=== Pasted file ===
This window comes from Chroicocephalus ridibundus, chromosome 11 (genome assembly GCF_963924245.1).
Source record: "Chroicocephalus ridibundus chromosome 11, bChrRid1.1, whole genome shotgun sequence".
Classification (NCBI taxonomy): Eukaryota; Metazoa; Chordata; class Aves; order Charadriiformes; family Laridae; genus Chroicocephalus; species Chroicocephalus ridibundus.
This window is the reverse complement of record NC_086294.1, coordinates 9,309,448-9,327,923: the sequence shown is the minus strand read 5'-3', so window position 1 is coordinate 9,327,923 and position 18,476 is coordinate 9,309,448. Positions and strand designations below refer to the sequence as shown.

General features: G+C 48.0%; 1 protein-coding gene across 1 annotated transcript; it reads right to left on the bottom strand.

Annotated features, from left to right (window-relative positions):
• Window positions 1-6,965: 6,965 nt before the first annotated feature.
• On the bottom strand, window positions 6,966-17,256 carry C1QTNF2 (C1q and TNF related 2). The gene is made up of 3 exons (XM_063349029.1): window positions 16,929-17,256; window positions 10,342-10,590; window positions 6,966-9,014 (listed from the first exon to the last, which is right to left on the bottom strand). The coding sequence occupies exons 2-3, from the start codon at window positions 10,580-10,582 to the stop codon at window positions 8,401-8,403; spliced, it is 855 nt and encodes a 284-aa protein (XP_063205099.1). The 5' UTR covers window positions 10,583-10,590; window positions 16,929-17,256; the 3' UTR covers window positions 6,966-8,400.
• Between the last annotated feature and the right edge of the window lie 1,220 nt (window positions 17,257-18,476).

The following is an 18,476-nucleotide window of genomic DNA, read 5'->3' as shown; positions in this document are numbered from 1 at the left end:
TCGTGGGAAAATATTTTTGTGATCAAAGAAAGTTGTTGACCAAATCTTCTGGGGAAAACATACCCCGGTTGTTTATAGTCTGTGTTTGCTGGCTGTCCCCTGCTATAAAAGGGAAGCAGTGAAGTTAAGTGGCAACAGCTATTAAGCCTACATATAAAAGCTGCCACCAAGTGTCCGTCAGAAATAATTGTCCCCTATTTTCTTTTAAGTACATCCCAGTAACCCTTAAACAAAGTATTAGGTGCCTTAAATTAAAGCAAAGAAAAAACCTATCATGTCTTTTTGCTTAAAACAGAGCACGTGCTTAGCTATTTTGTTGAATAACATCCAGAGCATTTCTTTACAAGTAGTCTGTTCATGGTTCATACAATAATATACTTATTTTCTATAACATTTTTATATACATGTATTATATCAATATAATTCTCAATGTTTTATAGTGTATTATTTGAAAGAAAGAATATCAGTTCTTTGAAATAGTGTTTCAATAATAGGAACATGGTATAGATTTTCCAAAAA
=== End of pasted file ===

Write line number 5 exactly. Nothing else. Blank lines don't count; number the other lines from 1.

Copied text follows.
General features: G+C 48.0%; 1 protein-coding gene across 1 annotated transcript; it reads right to left on the bottom strand.